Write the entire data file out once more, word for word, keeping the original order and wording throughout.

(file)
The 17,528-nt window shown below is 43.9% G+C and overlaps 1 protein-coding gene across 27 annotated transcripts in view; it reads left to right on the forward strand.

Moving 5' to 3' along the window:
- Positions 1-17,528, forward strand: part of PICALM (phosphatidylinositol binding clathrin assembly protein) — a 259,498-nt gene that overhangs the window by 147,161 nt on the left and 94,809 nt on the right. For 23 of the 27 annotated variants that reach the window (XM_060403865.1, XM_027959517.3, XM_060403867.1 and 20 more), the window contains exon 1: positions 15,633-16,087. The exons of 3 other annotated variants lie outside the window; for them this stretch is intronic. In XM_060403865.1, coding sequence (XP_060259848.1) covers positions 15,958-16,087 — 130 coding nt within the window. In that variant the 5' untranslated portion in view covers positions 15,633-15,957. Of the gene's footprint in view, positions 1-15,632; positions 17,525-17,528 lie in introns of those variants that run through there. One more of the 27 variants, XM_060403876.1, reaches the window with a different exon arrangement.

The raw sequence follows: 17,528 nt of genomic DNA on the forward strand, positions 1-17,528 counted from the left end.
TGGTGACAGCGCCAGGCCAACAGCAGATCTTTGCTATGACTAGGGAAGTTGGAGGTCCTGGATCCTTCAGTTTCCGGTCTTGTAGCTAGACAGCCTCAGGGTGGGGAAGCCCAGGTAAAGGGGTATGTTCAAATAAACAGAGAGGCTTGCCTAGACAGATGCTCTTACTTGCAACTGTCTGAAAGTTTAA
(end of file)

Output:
The 17,528-nt window shown below is 43.9% G+C and overlaps 1 protein-coding gene across 27 annotated transcripts in view; it reads left to right on the forward strand.

Moving 5' to 3' along the window:
- Positions 1-17,528, forward strand: part of PICALM (phosphatidylinositol binding clathrin assembly protein) — a 259,498-nt gene that overhangs the window by 147,161 nt on the left and 94,809 nt on the right. For 23 of the 27 annotated variants that reach the window (XM_060403865.1, XM_027959517.3, XM_060403867.1 and 20 more), the window contains exon 1: positions 15,633-16,087. The exons of 3 other annotated variants lie outside the window; for them this stretch is intronic. In XM_060403865.1, coding sequence (XP_060259848.1) covers positions 15,958-16,087 — 130 coding nt within the window. In that variant the 5' untranslated portion in view covers positions 15,633-15,957. Of the gene's footprint in view, positions 1-15,632; positions 17,525-17,528 lie in introns of those variants that run through there. One more of the 27 variants, XM_060403876.1, reaches the window with a different exon arrangement.

The raw sequence follows: 17,528 nt of genomic DNA on the forward strand, positions 1-17,528 counted from the left end.
TGGTGACAGCGCCAGGCCAACAGCAGATCTTTGCTATGACTAGGGAAGTTGGAGGTCCTGGATCCTTCAGTTTCCGGTCTTGTAGCTAGACAGCCTCAGGGTGGGGAAGCCCAGGTAAAGGGGTATGTTCAAATAAACAGAGAGGCTTGCCTAGACAGATGCTCTTACTTGCAACTGTCTGAAAGTTTAA